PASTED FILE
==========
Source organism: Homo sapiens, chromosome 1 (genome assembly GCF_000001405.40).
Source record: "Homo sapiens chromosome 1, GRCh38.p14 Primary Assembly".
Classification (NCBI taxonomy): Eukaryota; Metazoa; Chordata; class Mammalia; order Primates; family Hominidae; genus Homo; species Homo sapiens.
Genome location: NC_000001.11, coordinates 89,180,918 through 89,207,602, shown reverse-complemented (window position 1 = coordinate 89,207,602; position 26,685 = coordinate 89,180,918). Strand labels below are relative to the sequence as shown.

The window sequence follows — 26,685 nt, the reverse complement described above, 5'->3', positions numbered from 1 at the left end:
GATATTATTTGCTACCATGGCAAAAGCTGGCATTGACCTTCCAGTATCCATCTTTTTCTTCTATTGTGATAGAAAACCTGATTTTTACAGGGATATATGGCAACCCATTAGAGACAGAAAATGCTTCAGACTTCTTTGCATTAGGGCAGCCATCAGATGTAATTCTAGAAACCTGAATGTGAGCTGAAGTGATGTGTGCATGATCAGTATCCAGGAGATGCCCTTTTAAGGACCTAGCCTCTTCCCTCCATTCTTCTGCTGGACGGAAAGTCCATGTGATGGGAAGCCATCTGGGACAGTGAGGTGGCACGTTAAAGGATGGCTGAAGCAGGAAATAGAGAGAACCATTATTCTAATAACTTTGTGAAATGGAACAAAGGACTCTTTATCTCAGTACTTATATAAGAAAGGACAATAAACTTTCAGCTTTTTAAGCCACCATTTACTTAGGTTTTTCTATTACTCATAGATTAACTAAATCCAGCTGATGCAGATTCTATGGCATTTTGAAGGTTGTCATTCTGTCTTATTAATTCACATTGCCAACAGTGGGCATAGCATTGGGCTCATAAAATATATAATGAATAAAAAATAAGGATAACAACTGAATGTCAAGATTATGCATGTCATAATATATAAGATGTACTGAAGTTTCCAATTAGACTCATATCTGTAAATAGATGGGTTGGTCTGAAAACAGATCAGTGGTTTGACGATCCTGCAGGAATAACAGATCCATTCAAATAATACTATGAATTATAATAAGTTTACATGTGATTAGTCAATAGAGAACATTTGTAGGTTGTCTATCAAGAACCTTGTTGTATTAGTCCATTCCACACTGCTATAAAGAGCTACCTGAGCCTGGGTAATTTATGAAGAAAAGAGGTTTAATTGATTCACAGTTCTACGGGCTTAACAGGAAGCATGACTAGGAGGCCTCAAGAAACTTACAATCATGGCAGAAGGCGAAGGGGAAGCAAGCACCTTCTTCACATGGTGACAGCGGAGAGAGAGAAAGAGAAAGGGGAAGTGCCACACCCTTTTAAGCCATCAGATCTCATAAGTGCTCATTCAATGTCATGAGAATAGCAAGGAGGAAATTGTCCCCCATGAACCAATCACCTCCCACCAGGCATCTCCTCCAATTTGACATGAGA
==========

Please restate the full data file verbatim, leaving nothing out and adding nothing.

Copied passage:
Source organism: Homo sapiens, chromosome 1 (genome assembly GCF_000001405.40).
Source record: "Homo sapiens chromosome 1, GRCh38.p14 Primary Assembly".
Classification (NCBI taxonomy): Eukaryota; Metazoa; Chordata; class Mammalia; order Primates; family Hominidae; genus Homo; species Homo sapiens.
Genome location: NC_000001.11, coordinates 89,180,918 through 89,207,602, shown reverse-complemented (window position 1 = coordinate 89,207,602; position 26,685 = coordinate 89,180,918). Strand labels below are relative to the sequence as shown.

The window sequence follows — 26,685 nt, the reverse complement described above, 5'->3', positions numbered from 1 at the left end:
GATATTATTTGCTACCATGGCAAAAGCTGGCATTGACCTTCCAGTATCCATCTTTTTCTTCTATTGTGATAGAAAACCTGATTTTTACAGGGATATATGGCAACCCATTAGAGACAGAAAATGCTTCAGACTTCTTTGCATTAGGGCAGCCATCAGATGTAATTCTAGAAACCTGAATGTGAGCTGAAGTGATGTGTGCATGATCAGTATCCAGGAGATGCCCTTTTAAGGACCTAGCCTCTTCCCTCCATTCTTCTGCTGGACGGAAAGTCCATGTGATGGGAAGCCATCTGGGACAGTGAGGTGGCACGTTAAAGGATGGCTGAAGCAGGAAATAGAGAGAACCATTATTCTAATAACTTTGTGAAATGGAACAAAGGACTCTTTATCTCAGTACTTATATAAGAAAGGACAATAAACTTTCAGCTTTTTAAGCCACCATTTACTTAGGTTTTTCTATTACTCATAGATTAACTAAATCCAGCTGATGCAGATTCTATGGCATTTTGAAGGTTGTCATTCTGTCTTATTAATTCACATTGCCAACAGTGGGCATAGCATTGGGCTCATAAAATATATAATGAATAAAAAATAAGGATAACAACTGAATGTCAAGATTATGCATGTCATAATATATAAGATGTACTGAAGTTTCCAATTAGACTCATATCTGTAAATAGATGGGTTGGTCTGAAAACAGATCAGTGGTTTGACGATCCTGCAGGAATAACAGATCCATTCAAATAATACTATGAATTATAATAAGTTTACATGTGATTAGTCAATAGAGAACATTTGTAGGTTGTCTATCAAGAACCTTGTTGTATTAGTCCATTCCACACTGCTATAAAGAGCTACCTGAGCCTGGGTAATTTATGAAGAAAAGAGGTTTAATTGATTCACAGTTCTACGGGCTTAACAGGAAGCATGACTAGGAGGCCTCAAGAAACTTACAATCATGGCAGAAGGCGAAGGGGAAGCAAGCACCTTCTTCACATGGTGACAGCGGAGAGAGAGAAAGAGAAAGGGGAAGTGCCACACCCTTTTAAGCCATCAGATCTCATAAGTGCTCATTCAATGTCATGAGAATAGCAAGGAGGAAATTGTCCCCCATGAACCAATCACCTCCCACCAGGCATCTCCTCCAATTTGACATGAGA